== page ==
KANSAS CITY — Nothing seems capable of slowing down dessert sales. With the current atmosphere of health-and-wellness pushing the food industry, it would seem a safe assumption that desserts would be falling out of favor with consumers. The numbers, however, suggest otherwise. According to data from IRI, a Chicago-based market research firm, dollar sales for the pie and cake categories for the 52 weeks ending Aug. 7 saw 15.5% and 7.4% growth, respectively, from a year ago.
According to Mintel, Chicago, total retail sales of prepared cakes and pies reached an estimated $11.6 billion in 2015, and the research firm expects this growth to continue. During the recession, these dessert categories could not be kept down because they positioned themselves as affordable indulgences. With health-and-wellness concerns threatening sales, bakeries shifted gears and ingredients to offer cleaner labels and high-quality fruit and chocolate. After all, despite people watching their waist lines and reading nutrition labels for their snacks and breads, life goes on and still needs to be celebrated. And what better way to celebrate life’s triumphs than with dessert — pie in particular?
“Pies have always been event-oriented or holiday-oriented where people are buying them for a specific purpose to go to a specific event or family gathering,” said Mark Van Iwaarden, director of marketing for Denver-based Legendary Baking.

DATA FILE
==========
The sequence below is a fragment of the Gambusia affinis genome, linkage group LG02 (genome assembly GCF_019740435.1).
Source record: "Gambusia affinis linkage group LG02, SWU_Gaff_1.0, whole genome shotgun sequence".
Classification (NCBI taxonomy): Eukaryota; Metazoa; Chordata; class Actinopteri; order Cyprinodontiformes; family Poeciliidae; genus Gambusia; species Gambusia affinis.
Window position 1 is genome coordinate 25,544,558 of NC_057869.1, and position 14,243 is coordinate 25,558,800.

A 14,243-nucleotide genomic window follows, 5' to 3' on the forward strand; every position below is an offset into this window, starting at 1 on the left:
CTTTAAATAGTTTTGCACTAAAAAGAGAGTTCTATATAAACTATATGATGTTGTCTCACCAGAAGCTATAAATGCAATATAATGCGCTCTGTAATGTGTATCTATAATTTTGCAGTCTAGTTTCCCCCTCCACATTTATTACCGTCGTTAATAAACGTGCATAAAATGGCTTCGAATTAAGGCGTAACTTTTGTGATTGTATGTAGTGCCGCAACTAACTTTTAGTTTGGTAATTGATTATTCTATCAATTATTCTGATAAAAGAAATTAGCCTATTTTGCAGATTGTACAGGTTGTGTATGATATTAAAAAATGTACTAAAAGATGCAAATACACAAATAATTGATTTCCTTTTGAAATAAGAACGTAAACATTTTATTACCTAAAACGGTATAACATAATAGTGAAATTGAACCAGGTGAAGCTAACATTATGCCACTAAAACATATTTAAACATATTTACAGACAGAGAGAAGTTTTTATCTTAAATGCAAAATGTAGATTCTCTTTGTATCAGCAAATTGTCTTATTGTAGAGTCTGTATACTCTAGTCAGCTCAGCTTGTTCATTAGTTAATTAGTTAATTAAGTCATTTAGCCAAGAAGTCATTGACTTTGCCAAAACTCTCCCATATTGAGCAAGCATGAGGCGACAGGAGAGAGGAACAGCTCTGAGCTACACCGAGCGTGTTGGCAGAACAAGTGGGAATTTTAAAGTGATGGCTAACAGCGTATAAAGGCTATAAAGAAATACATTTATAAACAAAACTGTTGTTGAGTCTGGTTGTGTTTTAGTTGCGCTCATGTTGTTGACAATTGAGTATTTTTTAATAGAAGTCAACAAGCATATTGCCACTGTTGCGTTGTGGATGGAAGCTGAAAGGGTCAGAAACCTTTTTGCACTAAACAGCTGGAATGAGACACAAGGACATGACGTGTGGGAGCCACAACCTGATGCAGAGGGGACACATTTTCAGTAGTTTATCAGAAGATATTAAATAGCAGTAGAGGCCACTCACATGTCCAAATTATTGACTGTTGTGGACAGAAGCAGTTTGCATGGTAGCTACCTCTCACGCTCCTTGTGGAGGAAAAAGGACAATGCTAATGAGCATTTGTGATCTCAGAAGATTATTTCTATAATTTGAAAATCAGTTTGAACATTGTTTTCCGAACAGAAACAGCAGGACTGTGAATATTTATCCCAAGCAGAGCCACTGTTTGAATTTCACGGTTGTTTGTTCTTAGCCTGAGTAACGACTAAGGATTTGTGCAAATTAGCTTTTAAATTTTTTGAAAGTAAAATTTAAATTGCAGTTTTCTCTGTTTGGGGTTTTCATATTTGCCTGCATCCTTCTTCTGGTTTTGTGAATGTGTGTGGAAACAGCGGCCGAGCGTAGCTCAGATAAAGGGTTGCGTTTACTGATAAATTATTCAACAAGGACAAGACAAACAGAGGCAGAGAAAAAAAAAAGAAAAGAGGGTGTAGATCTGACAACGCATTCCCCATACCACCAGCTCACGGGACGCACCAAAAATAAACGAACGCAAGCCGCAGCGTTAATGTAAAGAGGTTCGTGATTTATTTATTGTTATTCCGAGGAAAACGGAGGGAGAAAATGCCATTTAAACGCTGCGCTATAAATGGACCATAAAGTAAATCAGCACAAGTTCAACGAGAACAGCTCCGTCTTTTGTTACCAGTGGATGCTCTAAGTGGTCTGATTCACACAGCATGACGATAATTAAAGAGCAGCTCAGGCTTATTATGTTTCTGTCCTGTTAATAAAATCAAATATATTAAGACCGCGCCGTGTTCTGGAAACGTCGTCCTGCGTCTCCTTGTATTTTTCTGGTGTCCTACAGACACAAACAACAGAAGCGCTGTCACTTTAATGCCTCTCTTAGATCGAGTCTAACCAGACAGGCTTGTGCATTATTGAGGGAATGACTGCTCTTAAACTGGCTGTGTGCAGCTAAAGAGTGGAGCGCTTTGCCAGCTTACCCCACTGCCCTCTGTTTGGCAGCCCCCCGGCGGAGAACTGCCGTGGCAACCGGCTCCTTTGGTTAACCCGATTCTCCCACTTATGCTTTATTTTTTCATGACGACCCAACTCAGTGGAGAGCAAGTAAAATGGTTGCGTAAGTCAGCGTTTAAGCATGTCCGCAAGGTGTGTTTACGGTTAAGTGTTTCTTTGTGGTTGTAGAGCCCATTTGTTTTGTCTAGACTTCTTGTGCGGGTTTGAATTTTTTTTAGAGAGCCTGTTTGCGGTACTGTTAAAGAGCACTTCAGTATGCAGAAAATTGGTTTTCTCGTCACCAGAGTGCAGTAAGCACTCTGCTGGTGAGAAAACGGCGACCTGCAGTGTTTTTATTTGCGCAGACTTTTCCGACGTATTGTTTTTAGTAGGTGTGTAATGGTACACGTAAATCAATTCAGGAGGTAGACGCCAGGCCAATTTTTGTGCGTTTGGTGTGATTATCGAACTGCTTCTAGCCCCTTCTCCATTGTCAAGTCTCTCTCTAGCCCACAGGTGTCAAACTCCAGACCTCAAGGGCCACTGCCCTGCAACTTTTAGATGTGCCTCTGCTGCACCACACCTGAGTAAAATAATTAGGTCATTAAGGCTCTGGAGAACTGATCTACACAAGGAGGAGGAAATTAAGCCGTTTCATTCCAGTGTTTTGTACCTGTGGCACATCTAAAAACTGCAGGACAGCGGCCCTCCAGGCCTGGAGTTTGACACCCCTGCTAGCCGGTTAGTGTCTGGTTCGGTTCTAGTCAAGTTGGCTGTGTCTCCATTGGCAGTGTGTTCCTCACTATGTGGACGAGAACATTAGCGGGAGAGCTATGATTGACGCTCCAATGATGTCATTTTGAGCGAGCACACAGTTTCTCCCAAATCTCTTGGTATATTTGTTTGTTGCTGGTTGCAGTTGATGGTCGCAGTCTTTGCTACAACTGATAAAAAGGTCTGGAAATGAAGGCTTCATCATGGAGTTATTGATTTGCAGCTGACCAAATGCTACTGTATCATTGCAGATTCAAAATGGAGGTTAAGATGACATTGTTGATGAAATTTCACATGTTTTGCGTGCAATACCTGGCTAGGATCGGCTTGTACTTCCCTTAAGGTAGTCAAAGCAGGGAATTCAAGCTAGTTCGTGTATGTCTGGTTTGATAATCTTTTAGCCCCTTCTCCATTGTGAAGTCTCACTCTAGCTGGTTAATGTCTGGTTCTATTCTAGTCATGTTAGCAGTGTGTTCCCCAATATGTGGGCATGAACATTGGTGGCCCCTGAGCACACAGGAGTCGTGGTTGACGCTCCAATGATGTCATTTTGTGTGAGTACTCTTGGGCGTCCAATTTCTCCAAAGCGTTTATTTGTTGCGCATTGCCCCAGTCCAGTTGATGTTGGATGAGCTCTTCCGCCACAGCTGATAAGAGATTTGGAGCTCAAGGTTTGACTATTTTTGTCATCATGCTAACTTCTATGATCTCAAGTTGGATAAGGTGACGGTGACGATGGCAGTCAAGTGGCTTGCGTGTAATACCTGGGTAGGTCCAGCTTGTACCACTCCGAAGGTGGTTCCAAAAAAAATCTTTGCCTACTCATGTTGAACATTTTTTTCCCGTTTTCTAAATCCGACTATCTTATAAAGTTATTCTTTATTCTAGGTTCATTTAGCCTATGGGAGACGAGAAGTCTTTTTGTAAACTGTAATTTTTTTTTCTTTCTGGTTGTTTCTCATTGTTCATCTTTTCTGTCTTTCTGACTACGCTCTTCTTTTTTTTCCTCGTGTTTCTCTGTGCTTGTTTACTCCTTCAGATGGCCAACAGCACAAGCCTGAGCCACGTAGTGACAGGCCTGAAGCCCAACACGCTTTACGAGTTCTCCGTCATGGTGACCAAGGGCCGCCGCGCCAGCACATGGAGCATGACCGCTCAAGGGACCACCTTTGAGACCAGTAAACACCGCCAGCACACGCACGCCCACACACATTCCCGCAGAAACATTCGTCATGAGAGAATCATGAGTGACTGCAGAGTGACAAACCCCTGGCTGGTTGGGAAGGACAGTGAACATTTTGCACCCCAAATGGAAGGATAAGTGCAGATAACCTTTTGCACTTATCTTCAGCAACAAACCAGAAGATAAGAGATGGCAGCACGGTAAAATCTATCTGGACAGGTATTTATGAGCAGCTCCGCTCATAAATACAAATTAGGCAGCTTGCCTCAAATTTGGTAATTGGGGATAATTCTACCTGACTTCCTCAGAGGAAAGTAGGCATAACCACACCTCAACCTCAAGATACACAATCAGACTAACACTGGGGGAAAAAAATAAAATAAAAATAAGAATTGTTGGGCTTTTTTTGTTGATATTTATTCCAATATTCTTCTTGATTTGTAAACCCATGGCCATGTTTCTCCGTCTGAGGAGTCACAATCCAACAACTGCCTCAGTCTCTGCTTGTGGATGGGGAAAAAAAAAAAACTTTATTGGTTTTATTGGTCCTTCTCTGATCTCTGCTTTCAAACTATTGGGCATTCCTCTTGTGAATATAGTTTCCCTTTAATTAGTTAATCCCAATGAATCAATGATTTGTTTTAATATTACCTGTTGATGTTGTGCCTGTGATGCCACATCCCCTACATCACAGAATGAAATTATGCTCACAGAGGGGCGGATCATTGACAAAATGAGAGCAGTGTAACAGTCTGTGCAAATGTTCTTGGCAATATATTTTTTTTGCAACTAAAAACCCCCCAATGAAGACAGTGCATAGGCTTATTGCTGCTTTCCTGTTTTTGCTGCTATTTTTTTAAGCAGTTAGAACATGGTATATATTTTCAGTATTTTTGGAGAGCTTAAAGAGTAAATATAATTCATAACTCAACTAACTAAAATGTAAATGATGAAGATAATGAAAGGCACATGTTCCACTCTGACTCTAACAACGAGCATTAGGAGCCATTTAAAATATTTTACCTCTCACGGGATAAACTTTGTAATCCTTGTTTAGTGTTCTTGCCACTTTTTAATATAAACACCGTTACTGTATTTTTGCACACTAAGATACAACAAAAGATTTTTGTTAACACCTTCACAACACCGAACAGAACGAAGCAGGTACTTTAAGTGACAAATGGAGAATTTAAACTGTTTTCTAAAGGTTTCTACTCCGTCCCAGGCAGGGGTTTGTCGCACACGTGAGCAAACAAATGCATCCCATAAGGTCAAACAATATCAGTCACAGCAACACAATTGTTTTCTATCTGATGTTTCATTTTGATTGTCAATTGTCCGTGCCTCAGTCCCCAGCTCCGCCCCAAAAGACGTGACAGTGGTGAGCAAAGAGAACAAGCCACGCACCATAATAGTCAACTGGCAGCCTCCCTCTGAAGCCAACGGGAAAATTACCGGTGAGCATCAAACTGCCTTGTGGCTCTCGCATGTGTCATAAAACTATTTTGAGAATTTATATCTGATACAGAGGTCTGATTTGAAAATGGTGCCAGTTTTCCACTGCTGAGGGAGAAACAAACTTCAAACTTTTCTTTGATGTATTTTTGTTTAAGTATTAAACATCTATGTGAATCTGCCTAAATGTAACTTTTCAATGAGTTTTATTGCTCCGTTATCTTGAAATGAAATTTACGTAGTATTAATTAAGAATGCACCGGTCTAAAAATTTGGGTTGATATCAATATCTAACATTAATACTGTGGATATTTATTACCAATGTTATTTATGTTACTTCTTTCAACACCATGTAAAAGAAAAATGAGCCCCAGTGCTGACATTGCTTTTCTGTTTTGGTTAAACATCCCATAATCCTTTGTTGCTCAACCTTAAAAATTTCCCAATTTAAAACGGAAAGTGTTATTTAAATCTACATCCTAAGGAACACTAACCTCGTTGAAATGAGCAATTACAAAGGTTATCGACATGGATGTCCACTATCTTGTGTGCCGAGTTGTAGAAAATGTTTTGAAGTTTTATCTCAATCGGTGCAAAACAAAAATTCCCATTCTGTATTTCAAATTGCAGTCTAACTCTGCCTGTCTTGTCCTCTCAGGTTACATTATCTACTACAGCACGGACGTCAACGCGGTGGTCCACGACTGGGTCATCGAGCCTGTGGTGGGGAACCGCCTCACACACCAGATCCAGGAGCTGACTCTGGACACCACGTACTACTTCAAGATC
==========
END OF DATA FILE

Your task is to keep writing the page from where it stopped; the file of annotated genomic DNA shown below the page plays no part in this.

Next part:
“In terms of sales for the pie industry, if you look at the numbers, it’s pretty consistent year-round, and at the holidays it jumps up.”
Now pie bakers are latching onto this link between pies and holidays to create opportunities for sales growth throughout the calendar. Through larger sizes and new flavors, pies can keep consumers celebrating all year round.
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While the rest of the dessert world may be shrinking down to make money — mini cupcakes, mini sandwich cookies, bite-sized brownies — pie bakers are seeing an opportunity in supersizing their products. The nature of pies to be an event- or holiday-oriented dessert means they often need to feed many people. A 12-in. pie in lieu of a traditional 8- or 9-in. pie can grab consumers’ attention as they look for the perfect treat to share with a large gathering of family and friends.
“As you get toward the end of the year, a lot of retailers will bring in the larger sizes to supplement their everyday offerings,” said Mark Grandinetti, president of Rocky Mountain Pies, Salt Lake City. To meet this need, Rocky Mountain Pies offers its Four Seasons fruit pie in a 12-in. format. The larger pie features equal sections of Apple, Cherry, Peach and Berry pies under a lattice pie crust. Despite being a fruit pie, this particular product has seen success during the end-of-the-year holidays.
“Obviously, you’re going to buy a pumpkin pie, and you’re buying for all these other people, and you may not know what they like,” Mr. Grandinetti said. “So you buy a Four Seasons, and you have four pies in one 12-in. pie.”
Because these larger sizes are often bought for entertaining and sharing purposes, they can see the most success with more traditional flavors. “People buy pies with the intention to share,” Mr. Van Iwaarden said. “Flavor-wise, the big pies tend to skew to the standard normal flavors. The really inventive flavors, people shy away from those because they are looking for crowd pleasers that appeal to the masses.”